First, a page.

Friday, November 17, 2017

Comparing Cambodia’s Lost History of Rock ’n’ Roll with the Protest Era of The Beatles

The ‘90s classic movie Sliding Doors would have us believe, “Everybody's born knowing the Beatles’ lyrics instinctively – they're passed into the foetus subconsciously, along with all the amniotic stuff.” The Cambodian genocide, by contrast, is a subject we in the West are taught little if anything about. Mark Russell ponders on two films that offer contrasting studies in freedom, and asks where Australia’s protest songs of today can be found.

Any link between the Fab Four and Pol Pot is tenuous at first glance but, as the 2014 documentary Don’t Think I’ve Forgotten shows, rock ’n’ roll was an effective weather vane for the political climate in ‘60s and ‘70s Cambodia.

Initiatives of Change will showcase Don’t Think I’ve Forgotten on Thursday 30 November at Armagh in Melbourne. The documentary is a philosophical corollary to its recent screening of Across the Universe (2007) – a musical built on Beatles songs, which follows two star-crossed lovers as they navigate the turbulence of the free-love era.

Don’t Think I’ve Forgotten offers a deeply affecting portrait of Cambodia’s descent into a dark revolution that would kill an estimated 25 per cent of the population. It’s an engaging, if troubling film. Director John Pirozzi paints the introductory scenes with liberal doses of nostalgic innocence, hinting at looming storm clouds but mostly relying on our own knowledge of the events that would follow. This makes it all the more powerful when, inevitably, these events arrive. We watch as the burgeoning movement towards freedom of expression is crushed beneath the plough-wheel of the Khmer Rouge.

By comparison, the feature film Across the Universe, which screened at Armagh on 2 November, lacks this deft handling of its subject matter. It’s not a terrible film by any means, but director Julie Taymor falls short of the mammoth task she set herself. The plot itself offers touch-points, hammered along the running time to give something to hang the (no doubt extremely expensive) songs from. With a Little Help from My Friends drops in when new friends meet. Hey Jude plays when a character named Jude needs consoling. The movie does wear its themes on its sleeve, however. This makes the link to Don’t Think I’ve Forgotten clearer to see, because while the doco mentions the influence the Beatles had on Cambodian rock ’n’r oll, the real connection is the central message the films share: that art, and specifically music, can fight any evil.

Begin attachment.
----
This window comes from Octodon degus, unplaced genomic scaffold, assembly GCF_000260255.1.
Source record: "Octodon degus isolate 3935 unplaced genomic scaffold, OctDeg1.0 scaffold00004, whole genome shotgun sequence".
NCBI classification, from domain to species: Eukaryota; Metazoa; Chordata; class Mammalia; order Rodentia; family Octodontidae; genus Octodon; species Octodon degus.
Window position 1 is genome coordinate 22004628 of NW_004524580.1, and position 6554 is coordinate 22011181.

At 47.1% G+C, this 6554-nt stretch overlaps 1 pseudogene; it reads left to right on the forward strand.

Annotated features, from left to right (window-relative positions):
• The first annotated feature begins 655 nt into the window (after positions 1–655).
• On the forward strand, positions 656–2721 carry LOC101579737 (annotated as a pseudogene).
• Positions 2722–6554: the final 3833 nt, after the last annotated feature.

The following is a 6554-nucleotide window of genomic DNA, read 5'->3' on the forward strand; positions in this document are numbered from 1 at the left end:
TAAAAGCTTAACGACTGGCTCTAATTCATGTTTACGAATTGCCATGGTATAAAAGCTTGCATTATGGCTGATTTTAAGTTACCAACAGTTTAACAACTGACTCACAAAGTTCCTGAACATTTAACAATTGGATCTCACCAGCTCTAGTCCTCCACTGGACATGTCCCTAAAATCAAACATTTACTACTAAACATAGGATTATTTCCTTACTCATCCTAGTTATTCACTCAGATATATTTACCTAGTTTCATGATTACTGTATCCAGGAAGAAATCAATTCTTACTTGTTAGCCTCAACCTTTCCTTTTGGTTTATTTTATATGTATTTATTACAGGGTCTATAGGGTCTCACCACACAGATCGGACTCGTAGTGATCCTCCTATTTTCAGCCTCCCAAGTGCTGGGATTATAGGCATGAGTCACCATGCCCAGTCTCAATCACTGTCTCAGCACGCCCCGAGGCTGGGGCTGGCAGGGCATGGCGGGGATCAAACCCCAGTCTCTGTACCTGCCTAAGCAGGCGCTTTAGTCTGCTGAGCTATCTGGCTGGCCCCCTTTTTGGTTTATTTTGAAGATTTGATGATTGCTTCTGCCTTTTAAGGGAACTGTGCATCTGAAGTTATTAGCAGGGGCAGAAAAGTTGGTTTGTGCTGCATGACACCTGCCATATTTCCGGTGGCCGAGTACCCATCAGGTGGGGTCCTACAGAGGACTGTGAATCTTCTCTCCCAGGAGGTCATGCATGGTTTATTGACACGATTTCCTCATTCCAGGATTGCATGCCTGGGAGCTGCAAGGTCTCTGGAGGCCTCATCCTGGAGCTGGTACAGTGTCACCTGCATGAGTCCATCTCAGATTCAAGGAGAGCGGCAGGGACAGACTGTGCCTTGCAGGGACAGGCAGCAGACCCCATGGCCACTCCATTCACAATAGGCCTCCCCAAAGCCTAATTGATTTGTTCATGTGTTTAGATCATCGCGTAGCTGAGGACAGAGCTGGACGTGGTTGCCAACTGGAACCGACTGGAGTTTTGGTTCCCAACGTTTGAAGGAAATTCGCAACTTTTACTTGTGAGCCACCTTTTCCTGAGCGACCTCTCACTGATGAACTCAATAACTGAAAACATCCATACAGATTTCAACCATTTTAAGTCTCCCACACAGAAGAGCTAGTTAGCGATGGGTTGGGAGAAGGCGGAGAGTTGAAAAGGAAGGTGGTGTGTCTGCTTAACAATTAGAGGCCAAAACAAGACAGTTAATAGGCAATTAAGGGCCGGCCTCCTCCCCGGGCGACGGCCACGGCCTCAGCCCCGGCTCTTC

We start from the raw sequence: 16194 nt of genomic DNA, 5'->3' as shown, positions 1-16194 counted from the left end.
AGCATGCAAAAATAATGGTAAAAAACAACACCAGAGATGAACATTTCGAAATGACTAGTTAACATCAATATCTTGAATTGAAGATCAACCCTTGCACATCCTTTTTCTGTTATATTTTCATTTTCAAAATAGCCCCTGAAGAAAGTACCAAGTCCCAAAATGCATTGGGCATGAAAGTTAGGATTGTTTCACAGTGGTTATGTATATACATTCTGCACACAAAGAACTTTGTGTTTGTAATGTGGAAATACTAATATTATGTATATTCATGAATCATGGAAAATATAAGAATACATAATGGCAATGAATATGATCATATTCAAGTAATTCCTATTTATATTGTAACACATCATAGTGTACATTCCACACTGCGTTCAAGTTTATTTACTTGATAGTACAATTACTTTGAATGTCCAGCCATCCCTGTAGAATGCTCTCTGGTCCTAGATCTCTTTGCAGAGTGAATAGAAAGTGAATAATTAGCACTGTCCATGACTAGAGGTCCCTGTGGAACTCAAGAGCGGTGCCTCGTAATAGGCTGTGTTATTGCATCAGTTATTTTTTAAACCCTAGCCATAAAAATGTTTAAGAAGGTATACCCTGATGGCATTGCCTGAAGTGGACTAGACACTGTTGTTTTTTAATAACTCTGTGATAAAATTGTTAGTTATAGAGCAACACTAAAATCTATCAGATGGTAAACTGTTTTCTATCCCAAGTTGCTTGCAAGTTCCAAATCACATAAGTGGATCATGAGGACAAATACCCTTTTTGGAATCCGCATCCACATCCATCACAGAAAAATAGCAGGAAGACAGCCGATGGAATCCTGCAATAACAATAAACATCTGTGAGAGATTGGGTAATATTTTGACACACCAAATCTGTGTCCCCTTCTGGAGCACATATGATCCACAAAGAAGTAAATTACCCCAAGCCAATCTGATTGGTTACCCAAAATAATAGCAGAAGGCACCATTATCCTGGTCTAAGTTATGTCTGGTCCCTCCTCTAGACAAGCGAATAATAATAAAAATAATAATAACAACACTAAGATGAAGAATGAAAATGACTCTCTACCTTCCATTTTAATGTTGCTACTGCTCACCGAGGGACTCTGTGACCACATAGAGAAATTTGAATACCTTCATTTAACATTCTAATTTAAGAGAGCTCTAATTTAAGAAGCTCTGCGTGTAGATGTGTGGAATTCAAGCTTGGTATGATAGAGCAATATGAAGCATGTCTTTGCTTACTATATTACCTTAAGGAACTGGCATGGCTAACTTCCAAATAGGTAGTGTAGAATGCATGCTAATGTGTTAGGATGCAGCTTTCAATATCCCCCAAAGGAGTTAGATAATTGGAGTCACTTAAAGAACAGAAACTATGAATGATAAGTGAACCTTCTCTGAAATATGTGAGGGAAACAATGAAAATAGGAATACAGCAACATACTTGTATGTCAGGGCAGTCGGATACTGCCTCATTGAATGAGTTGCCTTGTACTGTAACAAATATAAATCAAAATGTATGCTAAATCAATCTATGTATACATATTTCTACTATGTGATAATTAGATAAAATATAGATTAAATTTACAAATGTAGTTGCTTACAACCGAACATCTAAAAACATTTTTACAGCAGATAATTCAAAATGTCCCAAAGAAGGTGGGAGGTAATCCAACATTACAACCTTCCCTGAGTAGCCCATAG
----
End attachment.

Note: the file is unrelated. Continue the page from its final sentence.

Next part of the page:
Both Across the Universe and Don’t Think I’ve Forgotten are studies on freedom: Western counter-culture’s belief that the greater good required embracing personal freedom, versus Pol Pot’s certainty that it meant violently squashing it. In both instances, the filmmakers assert that true freedom requires holding onto ideologies and passions in the face of overwhelming horrors, and that killing an idealist does not kill the ideology.

Paying this cost, and the way it changes your perception of freedom, is another common thread between the stories.

In Across the Universe, the main characters Lucy (Evan Rachel Wood) and Jude (Jim Sturgess) are crafted as personifications of the time. Through the early ‘60, they move through the world buoyed by teenage naiveté, reflecting the idealism and boundless potential felt by society at large. The boom in progress around racial, sexual and sexuality attitudes becomes the backdrop of their romance. As the decade storms on and the Vietnam War becomes an ever-growing force, Lucy and Jude’s demeanours sour into disillusionment and militant protesting.

Similarly, Don’t Think I’ve Forgotten begins in a Cambodia that seems utopic in its positivity and thriving arts scene. This was a country where even the Royal Family contributed to the creation of music. We’re introduced to the crooners, sirens and rockers who shaped the national spirit. But as the War gains momentum – not oceans away, but snapping at the borders of Cambodia itself – we sense that this spirit, and some of the artists, won’t make it to the credits.

Still, that core message survives – that music is a force for good in troubled times. That singing a song can be the tiny candle that lights the way through the gathering night of oppression. This gives us a clear lens through which to view our own opinions of music and art as weapons of freedom.

Is the artistic defiance that crafts a chart-topping anti-war anthem the same force behind a woman standing in a field singing a working song, knowing that if the soldiers hear she’ll be killed?

In Australia, in the current climate, we’re a long way from being truly silenced. We have the freedom to perform any song we like – to directly criticise and satirise our government in any way we choose. Yet if it wasn’t for A. B. Original’s recent hit January 26, we might have to go back to the Whitlams and Blow Up the Pokies to find a truly popular Australian protest song.

The wars and injustice haven’t stopped. So have the artists lost their voices, or have we stopped listening? – Mark Russell